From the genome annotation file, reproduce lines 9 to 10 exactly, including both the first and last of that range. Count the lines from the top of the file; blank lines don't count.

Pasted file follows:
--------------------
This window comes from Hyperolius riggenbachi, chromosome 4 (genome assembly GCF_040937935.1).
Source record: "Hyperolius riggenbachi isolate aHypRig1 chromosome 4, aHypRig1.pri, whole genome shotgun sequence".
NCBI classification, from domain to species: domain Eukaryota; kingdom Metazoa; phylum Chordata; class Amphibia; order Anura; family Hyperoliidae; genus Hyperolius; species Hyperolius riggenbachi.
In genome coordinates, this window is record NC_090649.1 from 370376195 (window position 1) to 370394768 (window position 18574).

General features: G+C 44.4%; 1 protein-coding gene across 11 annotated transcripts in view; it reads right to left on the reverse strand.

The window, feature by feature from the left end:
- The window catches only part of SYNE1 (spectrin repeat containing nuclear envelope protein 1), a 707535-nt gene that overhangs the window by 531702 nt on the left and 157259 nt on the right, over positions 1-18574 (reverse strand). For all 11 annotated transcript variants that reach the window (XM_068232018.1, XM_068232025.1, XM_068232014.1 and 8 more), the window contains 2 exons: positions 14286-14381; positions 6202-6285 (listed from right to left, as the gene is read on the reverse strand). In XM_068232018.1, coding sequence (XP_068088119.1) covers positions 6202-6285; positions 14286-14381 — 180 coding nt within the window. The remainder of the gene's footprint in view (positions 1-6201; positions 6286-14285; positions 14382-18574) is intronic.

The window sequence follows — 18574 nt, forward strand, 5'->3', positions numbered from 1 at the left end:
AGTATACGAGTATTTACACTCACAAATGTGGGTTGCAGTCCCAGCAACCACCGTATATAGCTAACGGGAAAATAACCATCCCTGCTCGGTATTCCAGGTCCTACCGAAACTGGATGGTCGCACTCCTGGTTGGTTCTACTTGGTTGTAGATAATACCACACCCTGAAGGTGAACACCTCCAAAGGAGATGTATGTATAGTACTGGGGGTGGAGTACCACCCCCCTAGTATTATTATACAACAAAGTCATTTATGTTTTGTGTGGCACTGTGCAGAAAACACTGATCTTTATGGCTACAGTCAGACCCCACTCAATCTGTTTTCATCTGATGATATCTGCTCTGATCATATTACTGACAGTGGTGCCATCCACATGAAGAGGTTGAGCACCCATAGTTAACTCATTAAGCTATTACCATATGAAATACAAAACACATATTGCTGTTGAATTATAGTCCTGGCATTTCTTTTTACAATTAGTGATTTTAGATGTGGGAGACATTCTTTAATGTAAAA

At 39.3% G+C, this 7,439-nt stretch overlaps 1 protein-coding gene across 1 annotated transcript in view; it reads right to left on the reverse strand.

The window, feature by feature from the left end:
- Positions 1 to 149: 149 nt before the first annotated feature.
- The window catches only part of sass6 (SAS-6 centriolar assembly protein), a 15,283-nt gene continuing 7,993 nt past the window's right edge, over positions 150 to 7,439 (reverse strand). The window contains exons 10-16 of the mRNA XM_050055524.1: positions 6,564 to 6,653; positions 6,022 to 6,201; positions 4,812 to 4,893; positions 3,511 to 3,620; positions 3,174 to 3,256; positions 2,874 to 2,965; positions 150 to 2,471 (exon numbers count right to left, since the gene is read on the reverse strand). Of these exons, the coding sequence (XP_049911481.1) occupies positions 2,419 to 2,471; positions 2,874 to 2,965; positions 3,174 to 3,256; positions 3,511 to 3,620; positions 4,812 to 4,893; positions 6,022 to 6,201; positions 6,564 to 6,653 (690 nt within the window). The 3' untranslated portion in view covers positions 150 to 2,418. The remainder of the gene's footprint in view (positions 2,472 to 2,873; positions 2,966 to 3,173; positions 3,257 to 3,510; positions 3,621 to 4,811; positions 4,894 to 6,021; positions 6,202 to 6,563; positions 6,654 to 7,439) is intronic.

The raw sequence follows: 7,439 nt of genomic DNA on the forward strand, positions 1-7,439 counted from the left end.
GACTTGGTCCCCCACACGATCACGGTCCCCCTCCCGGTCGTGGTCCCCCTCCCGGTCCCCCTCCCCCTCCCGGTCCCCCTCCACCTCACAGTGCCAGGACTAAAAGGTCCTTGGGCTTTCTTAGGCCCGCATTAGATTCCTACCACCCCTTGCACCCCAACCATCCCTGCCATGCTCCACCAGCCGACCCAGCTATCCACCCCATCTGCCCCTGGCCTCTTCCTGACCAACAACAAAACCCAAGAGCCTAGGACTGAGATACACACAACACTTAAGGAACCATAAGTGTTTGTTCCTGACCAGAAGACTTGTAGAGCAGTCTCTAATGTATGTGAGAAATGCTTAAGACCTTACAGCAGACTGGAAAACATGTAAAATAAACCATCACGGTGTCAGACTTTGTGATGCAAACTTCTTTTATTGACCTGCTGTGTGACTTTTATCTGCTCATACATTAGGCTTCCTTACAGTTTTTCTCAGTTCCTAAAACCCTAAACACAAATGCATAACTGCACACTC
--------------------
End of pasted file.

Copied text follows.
AGTATACGAGTATTTACACTCACAAATGTGGGTTGCAGTCCCAGCAACCACCGTATATAGCTAACGGGAAAATAACCATCCCTGCTCGGTATTCCAGGTCCTACCGAAACTGGATGGTCGCACTCCTGGTTGGTTCTACTTGGTTGTAGATAATACCACACCCTGAAGGTGAACACCTCCAAAGGAGATGTATGTATAGTACTGGGGGTGGAGTACCACCCCCCTAGTATTATTATACAACAAAGTCATTTATGTTTTGTGTGGCACTGTGCAGAAAACACTGATCTTTATGGCTACAGTCAGACCCCACTCAATCTGTTTTCATCTGATGATATCTGCTCTGATCATATTACTGACAGTGGTGCCATCCACATGAAGAGGTTGAGCACCCATAGTTAACTCATTAAGCTATTACCATATGAAATACAAAACACATATTGCTGTTGAATTATAGTCCTGGCATTTCTTTTTACAATTAGTGATTTTAGATGTGGGAGACATTCTTTAATGTAAAA

At 39.3% G+C, this 7,439-nt stretch overlaps 1 protein-coding gene across 1 annotated transcript in view; it reads right to left on the reverse strand.